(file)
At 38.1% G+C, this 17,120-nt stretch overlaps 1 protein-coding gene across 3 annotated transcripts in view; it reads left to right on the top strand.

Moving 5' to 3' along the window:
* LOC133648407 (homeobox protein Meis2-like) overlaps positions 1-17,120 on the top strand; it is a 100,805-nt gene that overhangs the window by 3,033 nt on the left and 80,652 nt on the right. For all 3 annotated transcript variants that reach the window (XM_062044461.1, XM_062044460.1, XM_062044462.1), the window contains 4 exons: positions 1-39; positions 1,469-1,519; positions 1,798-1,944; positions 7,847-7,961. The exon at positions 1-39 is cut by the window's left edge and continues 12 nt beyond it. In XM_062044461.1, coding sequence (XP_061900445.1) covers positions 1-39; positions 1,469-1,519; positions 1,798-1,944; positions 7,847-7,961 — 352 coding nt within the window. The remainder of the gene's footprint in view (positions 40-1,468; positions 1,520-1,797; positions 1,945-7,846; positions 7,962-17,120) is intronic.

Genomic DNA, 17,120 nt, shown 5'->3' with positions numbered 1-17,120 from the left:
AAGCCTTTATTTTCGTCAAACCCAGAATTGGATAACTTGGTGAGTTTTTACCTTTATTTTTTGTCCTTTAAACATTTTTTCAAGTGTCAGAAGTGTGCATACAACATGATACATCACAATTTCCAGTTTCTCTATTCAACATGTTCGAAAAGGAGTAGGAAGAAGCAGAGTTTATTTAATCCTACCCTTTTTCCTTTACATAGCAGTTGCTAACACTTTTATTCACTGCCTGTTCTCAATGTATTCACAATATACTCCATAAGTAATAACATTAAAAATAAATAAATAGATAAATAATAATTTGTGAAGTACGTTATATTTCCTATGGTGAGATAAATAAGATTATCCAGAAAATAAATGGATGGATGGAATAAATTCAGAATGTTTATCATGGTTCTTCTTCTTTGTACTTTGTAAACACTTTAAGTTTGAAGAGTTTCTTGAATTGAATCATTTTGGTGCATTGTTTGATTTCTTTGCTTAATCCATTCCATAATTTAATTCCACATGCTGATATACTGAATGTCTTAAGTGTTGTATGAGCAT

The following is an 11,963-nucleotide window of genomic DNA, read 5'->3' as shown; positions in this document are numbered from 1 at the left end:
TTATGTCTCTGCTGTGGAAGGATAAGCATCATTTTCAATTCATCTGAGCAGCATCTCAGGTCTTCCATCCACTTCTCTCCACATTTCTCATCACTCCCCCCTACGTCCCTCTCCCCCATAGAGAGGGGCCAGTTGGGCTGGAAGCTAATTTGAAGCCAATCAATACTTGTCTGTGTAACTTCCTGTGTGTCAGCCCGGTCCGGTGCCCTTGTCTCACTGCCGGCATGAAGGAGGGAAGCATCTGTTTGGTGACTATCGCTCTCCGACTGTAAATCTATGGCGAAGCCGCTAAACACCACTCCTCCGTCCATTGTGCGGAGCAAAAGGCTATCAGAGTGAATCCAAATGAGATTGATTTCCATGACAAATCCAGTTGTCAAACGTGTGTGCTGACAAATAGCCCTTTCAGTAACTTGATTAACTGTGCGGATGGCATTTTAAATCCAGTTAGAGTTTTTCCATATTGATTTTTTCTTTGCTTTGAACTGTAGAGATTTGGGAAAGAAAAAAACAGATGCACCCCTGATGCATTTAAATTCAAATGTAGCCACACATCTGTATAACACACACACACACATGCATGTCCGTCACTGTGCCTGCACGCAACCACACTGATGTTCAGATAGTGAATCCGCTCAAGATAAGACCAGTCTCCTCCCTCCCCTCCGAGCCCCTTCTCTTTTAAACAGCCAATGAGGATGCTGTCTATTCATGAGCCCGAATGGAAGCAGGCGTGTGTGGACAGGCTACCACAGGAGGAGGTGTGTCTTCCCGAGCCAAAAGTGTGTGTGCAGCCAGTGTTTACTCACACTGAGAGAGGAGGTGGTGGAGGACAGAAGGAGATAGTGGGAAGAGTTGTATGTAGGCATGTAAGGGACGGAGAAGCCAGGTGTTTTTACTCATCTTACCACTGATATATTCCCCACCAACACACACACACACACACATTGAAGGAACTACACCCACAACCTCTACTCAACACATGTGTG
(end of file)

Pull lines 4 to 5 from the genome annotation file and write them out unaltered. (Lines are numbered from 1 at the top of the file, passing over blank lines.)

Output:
Genomic DNA, 17,120 nt, shown 5'->3' with positions numbered 1-17,120 from the left:
AAGCCTTTATTTTCGTCAAACCCAGAATTGGATAACTTGGTGAGTTTTTACCTTTATTTTTTGTCCTTTAAACATTTTTTCAAGTGTCAGAAGTGTGCATACAACATGATACATCACAATTTCCAGTTTCTCTATTCAACATGTTCGAAAAGGAGTAGGAAGAAGCAGAGTTTATTTAATCCTACCCTTTTTCCTTTACATAGCAGTTGCTAACACTTTTATTCACTGCCTGTTCTCAATGTATTCACAATATACTCCATAAGTAATAACATTAAAAATAAATAAATAGATAAATAATAATTTGTGAAGTACGTTATATTTCCTATGGTGAGATAAATAAGATTATCCAGAAAATAAATGGATGGATGGAATAAATTCAGAATGTTTATCATGGTTCTTCTTCTTTGTACTTTGTAAACACTTTAAGTTTGAAGAGTTTCTTGAATTGAATCATTTTGGTGCATTGTTTGATTTCTTTGCTTAATCCATTCCATAATTTAATTCCACATGCTGATATACTGAATGTCTTAAGTGTTGTATGAGCAT